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California (CA) Governor Gavin Newsom (D), recently signed a medical cannabis bill, also known as “Ryan’s Law,” into law. Entitled from this new legislation, hospitals are now required to permit medical cannabis use by severely ill patients, if they opt to do so.
In September 2021, California (CA) Governor Gavin Newsom (D), received a medical cannabis bill, also known as “Ryan’s Law,” on his desk which was consecutively was signed into law. Through this new legislation, hospitals are now required to permit medical cannabis use by severely ill patients if they so desire (1). An earlier version of the bill had previously been vetoed meaning, Gov. Newsoms’ prior concerns have been addressed.
Sen. Ben Hueso (D), the bill’s sponsor, has been advocating for his measure to allow cannabis use in medical facilities for terminally ill patients over multiple sessions. Recently, Hueso had sent a letter to the head of the U.S. Department of Health and Human Services (HHS), seeking clarification on whether the policy change could jeopardize federal funding for those facilities.
“It is inconceivable to me that, in a state where medical cannabis was legalized more than 25 years ago, those in deepest suffering receiving treatment in our state’s healthcare facilities cannot access this proven, effective and prescribed treatment,” Hueso said Hueso in a press release (2).
“Instead, terminally-ill patients in California healthcare facilities are given heavy opiates that rob them of their precious last moments with family and friends,” he said. “This is a simple, yet critical, move that will provide relief, compassion and dignity to terminally-ill Californians.”
Representatives from the governor’s office and HHS have been in touch with Hueso over the last few months and were looking further into the policy change issue (3). Hueso also received a letter from the Centers Medicare and Medicaid (CMS) several months ago mentioning that there are currently no federal regulations in place that specifically address this issue and that the agency is not aware of any cases where funding has been pulled because a hospital entitles patients to use medical cannabis.
“With this confirmation from CMS and the safeguards in the law, we are confident that healthcare facilities have the necessary authority to implement these provisions while ensuring the safety of other patients, guests, and employees of the healthcare facility, compliance with other state laws, and the safe operations of the healthcare facility,” said Sen. Hueso said.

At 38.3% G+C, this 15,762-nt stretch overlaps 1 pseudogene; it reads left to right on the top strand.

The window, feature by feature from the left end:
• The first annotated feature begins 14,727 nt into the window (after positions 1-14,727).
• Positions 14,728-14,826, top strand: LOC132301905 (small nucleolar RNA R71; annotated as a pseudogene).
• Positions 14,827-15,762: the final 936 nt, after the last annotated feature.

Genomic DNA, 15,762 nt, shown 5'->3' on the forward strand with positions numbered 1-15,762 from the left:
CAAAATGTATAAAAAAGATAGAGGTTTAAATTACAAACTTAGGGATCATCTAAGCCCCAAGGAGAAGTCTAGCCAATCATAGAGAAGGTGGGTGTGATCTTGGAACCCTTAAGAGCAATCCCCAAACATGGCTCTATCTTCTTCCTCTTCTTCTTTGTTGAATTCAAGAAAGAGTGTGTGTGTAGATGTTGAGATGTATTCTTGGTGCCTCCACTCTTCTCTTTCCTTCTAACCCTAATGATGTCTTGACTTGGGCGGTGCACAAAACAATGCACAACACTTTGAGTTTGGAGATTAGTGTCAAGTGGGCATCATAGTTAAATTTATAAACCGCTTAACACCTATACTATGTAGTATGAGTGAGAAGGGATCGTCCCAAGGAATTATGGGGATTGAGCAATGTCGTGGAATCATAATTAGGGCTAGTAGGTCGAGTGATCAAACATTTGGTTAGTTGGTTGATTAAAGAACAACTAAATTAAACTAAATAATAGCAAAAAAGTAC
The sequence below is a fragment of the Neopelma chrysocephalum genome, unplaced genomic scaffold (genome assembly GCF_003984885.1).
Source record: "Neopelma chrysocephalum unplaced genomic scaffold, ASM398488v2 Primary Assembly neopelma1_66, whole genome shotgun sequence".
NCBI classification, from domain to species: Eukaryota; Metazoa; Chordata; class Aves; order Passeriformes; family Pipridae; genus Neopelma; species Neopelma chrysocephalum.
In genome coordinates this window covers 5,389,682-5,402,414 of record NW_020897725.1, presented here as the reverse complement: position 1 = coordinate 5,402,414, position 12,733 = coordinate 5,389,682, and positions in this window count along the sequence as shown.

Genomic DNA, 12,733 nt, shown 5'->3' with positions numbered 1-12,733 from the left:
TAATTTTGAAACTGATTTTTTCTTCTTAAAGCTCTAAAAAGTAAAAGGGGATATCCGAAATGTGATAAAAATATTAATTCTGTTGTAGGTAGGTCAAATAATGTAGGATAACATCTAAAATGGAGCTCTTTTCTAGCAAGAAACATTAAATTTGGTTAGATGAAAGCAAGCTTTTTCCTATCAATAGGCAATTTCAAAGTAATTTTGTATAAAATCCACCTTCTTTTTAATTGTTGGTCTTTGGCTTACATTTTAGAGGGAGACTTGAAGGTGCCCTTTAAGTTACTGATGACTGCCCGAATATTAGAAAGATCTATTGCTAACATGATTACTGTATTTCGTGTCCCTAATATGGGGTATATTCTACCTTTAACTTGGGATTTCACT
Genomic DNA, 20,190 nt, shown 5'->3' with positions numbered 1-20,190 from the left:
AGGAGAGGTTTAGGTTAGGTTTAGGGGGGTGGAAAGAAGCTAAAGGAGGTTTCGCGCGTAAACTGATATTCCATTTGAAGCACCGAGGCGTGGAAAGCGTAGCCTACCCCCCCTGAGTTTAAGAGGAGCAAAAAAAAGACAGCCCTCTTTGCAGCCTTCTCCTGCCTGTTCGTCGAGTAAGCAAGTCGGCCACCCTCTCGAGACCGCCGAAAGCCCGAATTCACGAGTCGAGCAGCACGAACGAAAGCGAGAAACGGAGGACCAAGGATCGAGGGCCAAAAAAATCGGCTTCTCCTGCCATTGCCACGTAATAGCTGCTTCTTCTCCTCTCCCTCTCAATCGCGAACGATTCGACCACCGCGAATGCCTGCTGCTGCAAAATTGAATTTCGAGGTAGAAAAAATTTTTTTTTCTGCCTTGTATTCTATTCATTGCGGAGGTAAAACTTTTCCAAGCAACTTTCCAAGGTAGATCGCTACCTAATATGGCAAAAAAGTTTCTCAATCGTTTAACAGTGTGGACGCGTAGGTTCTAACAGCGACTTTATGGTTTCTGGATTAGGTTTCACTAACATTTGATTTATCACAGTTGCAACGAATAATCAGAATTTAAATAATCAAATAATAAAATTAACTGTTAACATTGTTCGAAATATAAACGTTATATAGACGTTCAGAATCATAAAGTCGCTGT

However, With the new law, there are still some restrictions included inside the packagewithin the new law. One such restriction is that patients receiving treatment for emergency care would not be covered. Smoking and vaping cannabis would be prohibited. It also stipulates that hospitals will not be required to provide or dispense cannabis.
A statement from Newsom about the specific hospitals bill was not released, which instead his office announced thathe signed it along with more than two dozen other pieces of unrelated legislation.
Ryan’s Law was partly inspired by the experience of a father, Jim Bartell, whose son died from cancer and was initially denied access to cannabis at a California hospital. Jim Bartell did eventually find a facility that agreed to allow the treatment, and he has said his son’s quality of life improved dramatically in those last days.
“In the invaluable last days as Ryan fought stage 4 pancreatic cancer, I first-handedly experienced the positive impact medical cannabis had on my son’s well-being, as opposed to the harsh effects of opiates,” Bartell said. “Medical cannabis is an excellent option for relieving pain and suffering in those who are terminally-ill, but most importantly it serves to provide compassion, support, and dignity to patients and their families, during their loved-ones’ final days.”
“Looking at each other, holding Ryan’s hand and telling him how much I loved him during his final moments would not have been possible without the medical cannabis,” he added (1).
California has several other ground-breaking pieces of legislation in the works. AdditionallyFor example, waiting on Newsom’s desk is legislation that will set up a regulatory framework for hemp-derived cannabidiol (CBD) sales that also removes the ban on smokable hemp products (4). A
In another California bill that passed the Senate and several Assembly committees aims to legalize possession of a wide range of psychedelics such as psilocybin and ayahuasca. That bill has been stalled following a decision by the sponsor that more time is needed to build the case for the reform and solidify its chances of being enacted (5).
Although this bill has been put on the back burner, California activists were cleared to begin collecting signatures for a 2022 ballot initiative to legalize psilocybin mushroom in their state (6).